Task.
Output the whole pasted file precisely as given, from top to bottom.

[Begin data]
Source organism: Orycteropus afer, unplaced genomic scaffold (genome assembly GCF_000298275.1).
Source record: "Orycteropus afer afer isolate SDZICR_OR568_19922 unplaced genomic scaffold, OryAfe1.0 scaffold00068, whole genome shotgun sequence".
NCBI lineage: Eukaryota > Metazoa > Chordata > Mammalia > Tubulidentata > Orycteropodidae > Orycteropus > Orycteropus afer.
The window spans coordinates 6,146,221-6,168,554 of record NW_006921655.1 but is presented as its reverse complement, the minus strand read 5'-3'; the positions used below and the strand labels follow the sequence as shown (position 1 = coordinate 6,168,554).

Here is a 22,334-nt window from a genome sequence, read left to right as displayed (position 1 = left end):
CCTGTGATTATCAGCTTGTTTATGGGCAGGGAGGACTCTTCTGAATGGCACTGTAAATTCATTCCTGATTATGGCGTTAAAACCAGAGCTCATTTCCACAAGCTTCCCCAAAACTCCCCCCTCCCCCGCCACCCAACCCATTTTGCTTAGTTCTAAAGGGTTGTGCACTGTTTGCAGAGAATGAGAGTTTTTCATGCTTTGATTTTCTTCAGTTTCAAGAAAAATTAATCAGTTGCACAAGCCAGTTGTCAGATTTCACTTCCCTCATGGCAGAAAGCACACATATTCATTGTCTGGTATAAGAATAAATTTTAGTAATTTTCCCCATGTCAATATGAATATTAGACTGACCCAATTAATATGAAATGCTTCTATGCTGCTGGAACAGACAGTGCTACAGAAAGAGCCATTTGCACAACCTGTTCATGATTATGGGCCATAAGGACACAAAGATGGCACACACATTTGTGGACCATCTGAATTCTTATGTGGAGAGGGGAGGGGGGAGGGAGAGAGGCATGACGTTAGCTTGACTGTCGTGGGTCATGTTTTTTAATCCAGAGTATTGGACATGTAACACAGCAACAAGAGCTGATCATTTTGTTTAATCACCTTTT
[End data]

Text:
Source organism: Orycteropus afer, unplaced genomic scaffold (genome assembly GCF_000298275.1).
Source record: "Orycteropus afer afer isolate SDZICR_OR568_19922 unplaced genomic scaffold, OryAfe1.0 scaffold00068, whole genome shotgun sequence".
NCBI lineage: Eukaryota > Metazoa > Chordata > Mammalia > Tubulidentata > Orycteropodidae > Orycteropus > Orycteropus afer.
The window spans coordinates 6,146,221-6,168,554 of record NW_006921655.1 but is presented as its reverse complement, the minus strand read 5'-3'; the positions used below and the strand labels follow the sequence as shown (position 1 = coordinate 6,168,554).

Here is a 22,334-nt window from a genome sequence, read left to right as displayed (position 1 = left end):
CCTGTGATTATCAGCTTGTTTATGGGCAGGGAGGACTCTTCTGAATGGCACTGTAAATTCATTCCTGATTATGGCGTTAAAACCAGAGCTCATTTCCACAAGCTTCCCCAAAACTCCCCCCTCCCCCGCCACCCAACCCATTTTGCTTAGTTCTAAAGGGTTGTGCACTGTTTGCAGAGAATGAGAGTTTTTCATGCTTTGATTTTCTTCAGTTTCAAGAAAAATTAATCAGTTGCACAAGCCAGTTGTCAGATTTCACTTCCCTCATGGCAGAAAGCACACATATTCATTGTCTGGTATAAGAATAAATTTTAGTAATTTTCCCCATGTCAATATGAATATTAGACTGACCCAATTAATATGAAATGCTTCTATGCTGCTGGAACAGACAGTGCTACAGAAAGAGCCATTTGCACAACCTGTTCATGATTATGGGCCATAAGGACACAAAGATGGCACACACATTTGTGGACCATCTGAATTCTTATGTGGAGAGGGGAGGGGGGAGGGAGAGAGGCATGACGTTAGCTTGACTGTCGTGGGTCATGTTTTTTAATCCAGAGTATTGGACATGTAACACAGCAACAAGAGCTGATCATTTTGTTTAATCACCTTTT